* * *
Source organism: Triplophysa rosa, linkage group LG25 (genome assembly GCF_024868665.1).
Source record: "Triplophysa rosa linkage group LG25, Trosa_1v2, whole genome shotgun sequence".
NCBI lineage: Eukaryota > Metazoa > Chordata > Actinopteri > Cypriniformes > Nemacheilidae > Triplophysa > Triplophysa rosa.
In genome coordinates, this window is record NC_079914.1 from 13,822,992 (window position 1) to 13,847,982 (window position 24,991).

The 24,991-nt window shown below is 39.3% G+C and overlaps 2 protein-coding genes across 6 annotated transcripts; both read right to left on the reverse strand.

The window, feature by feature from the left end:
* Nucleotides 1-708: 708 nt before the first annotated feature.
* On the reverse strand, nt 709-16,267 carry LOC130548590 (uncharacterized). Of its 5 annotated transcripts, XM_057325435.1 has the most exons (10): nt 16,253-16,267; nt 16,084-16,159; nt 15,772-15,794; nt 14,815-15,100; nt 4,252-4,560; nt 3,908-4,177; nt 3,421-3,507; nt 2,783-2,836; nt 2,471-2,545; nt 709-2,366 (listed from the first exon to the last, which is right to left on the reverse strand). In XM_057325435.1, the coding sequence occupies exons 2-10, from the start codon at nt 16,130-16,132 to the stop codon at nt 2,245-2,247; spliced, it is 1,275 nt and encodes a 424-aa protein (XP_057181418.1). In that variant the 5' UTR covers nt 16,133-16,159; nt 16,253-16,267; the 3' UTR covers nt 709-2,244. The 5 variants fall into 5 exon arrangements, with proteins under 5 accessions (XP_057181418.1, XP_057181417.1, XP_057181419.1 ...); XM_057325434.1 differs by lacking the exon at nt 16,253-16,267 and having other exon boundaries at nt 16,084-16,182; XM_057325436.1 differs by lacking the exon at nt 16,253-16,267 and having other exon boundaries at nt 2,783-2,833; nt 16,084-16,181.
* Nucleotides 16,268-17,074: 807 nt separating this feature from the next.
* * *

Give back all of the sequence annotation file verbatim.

Source organism: Triplophysa rosa, linkage group LG25 (genome assembly GCF_024868665.1).
Source record: "Triplophysa rosa linkage group LG25, Trosa_1v2, whole genome shotgun sequence".
NCBI lineage: Eukaryota > Metazoa > Chordata > Actinopteri > Cypriniformes > Nemacheilidae > Triplophysa > Triplophysa rosa.
In genome coordinates, this window is record NC_079914.1 from 13,822,992 (window position 1) to 13,847,982 (window position 24,991).

The 24,991-nt window shown below is 39.3% G+C and overlaps 2 protein-coding genes across 6 annotated transcripts; both read right to left on the reverse strand.

The window, feature by feature from the left end:
* Nucleotides 1-708: 708 nt before the first annotated feature.
* On the reverse strand, nt 709-16,267 carry LOC130548590 (uncharacterized). Of its 5 annotated transcripts, XM_057325435.1 has the most exons (10): nt 16,253-16,267; nt 16,084-16,159; nt 15,772-15,794; nt 14,815-15,100; nt 4,252-4,560; nt 3,908-4,177; nt 3,421-3,507; nt 2,783-2,836; nt 2,471-2,545; nt 709-2,366 (listed from the first exon to the last, which is right to left on the reverse strand). In XM_057325435.1, the coding sequence occupies exons 2-10, from the start codon at nt 16,130-16,132 to the stop codon at nt 2,245-2,247; spliced, it is 1,275 nt and encodes a 424-aa protein (XP_057181418.1). In that variant the 5' UTR covers nt 16,133-16,159; nt 16,253-16,267; the 3' UTR covers nt 709-2,244. The 5 variants fall into 5 exon arrangements, with proteins under 5 accessions (XP_057181418.1, XP_057181417.1, XP_057181419.1 ...); XM_057325434.1 differs by lacking the exon at nt 16,253-16,267 and having other exon boundaries at nt 16,084-16,182; XM_057325436.1 differs by lacking the exon at nt 16,253-16,267 and having other exon boundaries at nt 2,783-2,833; nt 16,084-16,181.
* Nucleotides 16,268-17,074: 807 nt separating this feature from the next.